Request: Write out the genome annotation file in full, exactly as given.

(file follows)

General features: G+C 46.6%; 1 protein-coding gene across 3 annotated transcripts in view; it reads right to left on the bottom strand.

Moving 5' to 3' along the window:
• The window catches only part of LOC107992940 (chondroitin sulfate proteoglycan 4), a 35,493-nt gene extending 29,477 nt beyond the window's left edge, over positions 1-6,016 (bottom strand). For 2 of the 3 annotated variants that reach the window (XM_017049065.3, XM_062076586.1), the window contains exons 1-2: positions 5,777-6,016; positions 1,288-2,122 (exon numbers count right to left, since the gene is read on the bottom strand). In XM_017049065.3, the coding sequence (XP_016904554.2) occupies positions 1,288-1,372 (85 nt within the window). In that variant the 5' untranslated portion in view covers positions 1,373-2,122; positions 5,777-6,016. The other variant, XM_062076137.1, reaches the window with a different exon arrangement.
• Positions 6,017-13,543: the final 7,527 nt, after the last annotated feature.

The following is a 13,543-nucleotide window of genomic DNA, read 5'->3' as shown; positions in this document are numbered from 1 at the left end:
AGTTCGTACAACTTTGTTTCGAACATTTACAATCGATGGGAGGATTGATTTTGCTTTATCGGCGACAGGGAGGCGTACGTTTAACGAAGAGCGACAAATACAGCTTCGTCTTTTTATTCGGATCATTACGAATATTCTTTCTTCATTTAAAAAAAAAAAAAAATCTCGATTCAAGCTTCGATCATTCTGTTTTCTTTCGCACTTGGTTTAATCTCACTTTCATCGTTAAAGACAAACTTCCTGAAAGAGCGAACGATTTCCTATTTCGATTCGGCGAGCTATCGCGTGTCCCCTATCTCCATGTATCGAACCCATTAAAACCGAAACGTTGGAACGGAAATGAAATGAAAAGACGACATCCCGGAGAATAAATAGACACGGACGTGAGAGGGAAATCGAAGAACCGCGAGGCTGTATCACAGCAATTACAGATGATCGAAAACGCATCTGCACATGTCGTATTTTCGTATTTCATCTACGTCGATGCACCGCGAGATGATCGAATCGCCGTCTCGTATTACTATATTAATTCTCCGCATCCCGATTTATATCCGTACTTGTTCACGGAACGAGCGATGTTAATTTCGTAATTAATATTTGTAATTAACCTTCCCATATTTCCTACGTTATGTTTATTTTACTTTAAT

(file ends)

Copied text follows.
General features: G+C 46.6%; 1 protein-coding gene across 3 annotated transcripts in view; it reads right to left on the bottom strand.

Moving 5' to 3' along the window:
• The window catches only part of LOC107992940 (chondroitin sulfate proteoglycan 4), a 35,493-nt gene extending 29,477 nt beyond the window's left edge, over positions 1-6,016 (bottom strand). For 2 of the 3 annotated variants that reach the window (XM_017049065.3, XM_062076586.1), the window contains exons 1-2: positions 5,777-6,016; positions 1,288-2,122 (exon numbers count right to left, since the gene is read on the bottom strand). In XM_017049065.3, the coding sequence (XP_016904554.2) occupies positions 1,288-1,372 (85 nt within the window). In that variant the 5' untranslated portion in view covers positions 1,373-2,122; positions 5,777-6,016. The other variant, XM_062076137.1, reaches the window with a different exon arrangement.
• Positions 6,017-13,543: the final 7,527 nt, after the last annotated feature.

The following is a 13,543-nucleotide window of genomic DNA, read 5'->3' as shown; positions in this document are numbered from 1 at the left end:
AGTTCGTACAACTTTGTTTCGAACATTTACAATCGATGGGAGGATTGATTTTGCTTTATCGGCGACAGGGAGGCGTACGTTTAACGAAGAGCGACAAATACAGCTTCGTCTTTTTATTCGGATCATTACGAATATTCTTTCTTCATTTAAAAAAAAAAAAAAATCTCGATTCAAGCTTCGATCATTCTGTTTTCTTTCGCACTTGGTTTAATCTCACTTTCATCGTTAAAGACAAACTTCCTGAAAGAGCGAACGATTTCCTATTTCGATTCGGCGAGCTATCGCGTGTCCCCTATCTCCATGTATCGAACCCATTAAAACCGAAACGTTGGAACGGAAATGAAATGAAAAGACGACATCCCGGAGAATAAATAGACACGGACGTGAGAGGGAAATCGAAGAACCGCGAGGCTGTATCACAGCAATTACAGATGATCGAAAACGCATCTGCACATGTCGTATTTTCGTATTTCATCTACGTCGATGCACCGCGAGATGATCGAATCGCCGTCTCGTATTACTATATTAATTCTCCGCATCCCGATTTATATCCGTACTTGTTCACGGAACGAGCGATGTTAATTTCGTAATTAATATTTGTAATTAACCTTCCCATATTTCCTACGTTATGTTTATTTTACTTTAAT